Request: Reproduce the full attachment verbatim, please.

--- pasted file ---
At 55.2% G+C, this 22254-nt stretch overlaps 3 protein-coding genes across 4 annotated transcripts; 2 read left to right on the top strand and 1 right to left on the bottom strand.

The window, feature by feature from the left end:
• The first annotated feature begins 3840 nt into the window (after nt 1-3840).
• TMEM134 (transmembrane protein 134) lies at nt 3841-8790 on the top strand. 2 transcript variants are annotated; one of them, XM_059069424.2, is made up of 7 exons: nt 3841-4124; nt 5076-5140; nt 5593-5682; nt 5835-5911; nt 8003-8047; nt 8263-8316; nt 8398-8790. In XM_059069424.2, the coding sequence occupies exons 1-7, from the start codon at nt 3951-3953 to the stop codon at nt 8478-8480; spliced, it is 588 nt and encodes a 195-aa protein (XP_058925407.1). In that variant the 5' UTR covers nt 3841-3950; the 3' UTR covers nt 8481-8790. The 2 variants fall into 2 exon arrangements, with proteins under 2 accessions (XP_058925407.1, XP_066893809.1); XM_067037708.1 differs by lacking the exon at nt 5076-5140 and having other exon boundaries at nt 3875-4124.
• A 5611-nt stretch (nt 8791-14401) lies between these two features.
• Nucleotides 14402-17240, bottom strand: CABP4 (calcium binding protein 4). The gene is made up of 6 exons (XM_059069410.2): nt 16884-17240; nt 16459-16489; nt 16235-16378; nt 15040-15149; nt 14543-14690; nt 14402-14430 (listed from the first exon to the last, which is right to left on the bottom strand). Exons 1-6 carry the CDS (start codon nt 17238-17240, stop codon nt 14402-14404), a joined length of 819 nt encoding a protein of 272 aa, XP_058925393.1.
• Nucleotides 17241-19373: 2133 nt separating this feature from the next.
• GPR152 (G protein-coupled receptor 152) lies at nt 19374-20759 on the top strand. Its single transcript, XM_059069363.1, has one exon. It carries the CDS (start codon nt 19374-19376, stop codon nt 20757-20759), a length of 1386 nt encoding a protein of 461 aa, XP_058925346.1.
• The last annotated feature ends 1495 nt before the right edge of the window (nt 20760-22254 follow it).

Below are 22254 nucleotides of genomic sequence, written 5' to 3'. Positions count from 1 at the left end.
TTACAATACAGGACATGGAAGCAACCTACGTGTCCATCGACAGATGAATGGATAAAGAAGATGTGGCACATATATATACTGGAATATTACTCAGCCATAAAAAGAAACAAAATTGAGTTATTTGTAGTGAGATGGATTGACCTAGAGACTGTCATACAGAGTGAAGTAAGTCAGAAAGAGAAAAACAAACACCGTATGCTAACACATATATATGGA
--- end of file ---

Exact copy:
At 55.2% G+C, this 22254-nt stretch overlaps 3 protein-coding genes across 4 annotated transcripts; 2 read left to right on the top strand and 1 right to left on the bottom strand.

The window, feature by feature from the left end:
• The first annotated feature begins 3840 nt into the window (after nt 1-3840).
• TMEM134 (transmembrane protein 134) lies at nt 3841-8790 on the top strand. 2 transcript variants are annotated; one of them, XM_059069424.2, is made up of 7 exons: nt 3841-4124; nt 5076-5140; nt 5593-5682; nt 5835-5911; nt 8003-8047; nt 8263-8316; nt 8398-8790. In XM_059069424.2, the coding sequence occupies exons 1-7, from the start codon at nt 3951-3953 to the stop codon at nt 8478-8480; spliced, it is 588 nt and encodes a 195-aa protein (XP_058925407.1). In that variant the 5' UTR covers nt 3841-3950; the 3' UTR covers nt 8481-8790. The 2 variants fall into 2 exon arrangements, with proteins under 2 accessions (XP_058925407.1, XP_066893809.1); XM_067037708.1 differs by lacking the exon at nt 5076-5140 and having other exon boundaries at nt 3875-4124.
• A 5611-nt stretch (nt 8791-14401) lies between these two features.
• Nucleotides 14402-17240, bottom strand: CABP4 (calcium binding protein 4). The gene is made up of 6 exons (XM_059069410.2): nt 16884-17240; nt 16459-16489; nt 16235-16378; nt 15040-15149; nt 14543-14690; nt 14402-14430 (listed from the first exon to the last, which is right to left on the bottom strand). Exons 1-6 carry the CDS (start codon nt 17238-17240, stop codon nt 14402-14404), a joined length of 819 nt encoding a protein of 272 aa, XP_058925393.1.
• Nucleotides 17241-19373: 2133 nt separating this feature from the next.
• GPR152 (G protein-coupled receptor 152) lies at nt 19374-20759 on the top strand. Its single transcript, XM_059069363.1, has one exon. It carries the CDS (start codon nt 19374-19376, stop codon nt 20757-20759), a length of 1386 nt encoding a protein of 461 aa, XP_058925346.1.
• The last annotated feature ends 1495 nt before the right edge of the window (nt 20760-22254 follow it).

Below are 22254 nucleotides of genomic sequence, written 5' to 3'. Positions count from 1 at the left end.
TTACAATACAGGACATGGAAGCAACCTACGTGTCCATCGACAGATGAATGGATAAAGAAGATGTGGCACATATATATACTGGAATATTACTCAGCCATAAAAAGAAACAAAATTGAGTTATTTGTAGTGAGATGGATTGACCTAGAGACTGTCATACAGAGTGAAGTAAGTCAGAAAGAGAAAAACAAACACCGTATGCTAACACATATATATGGA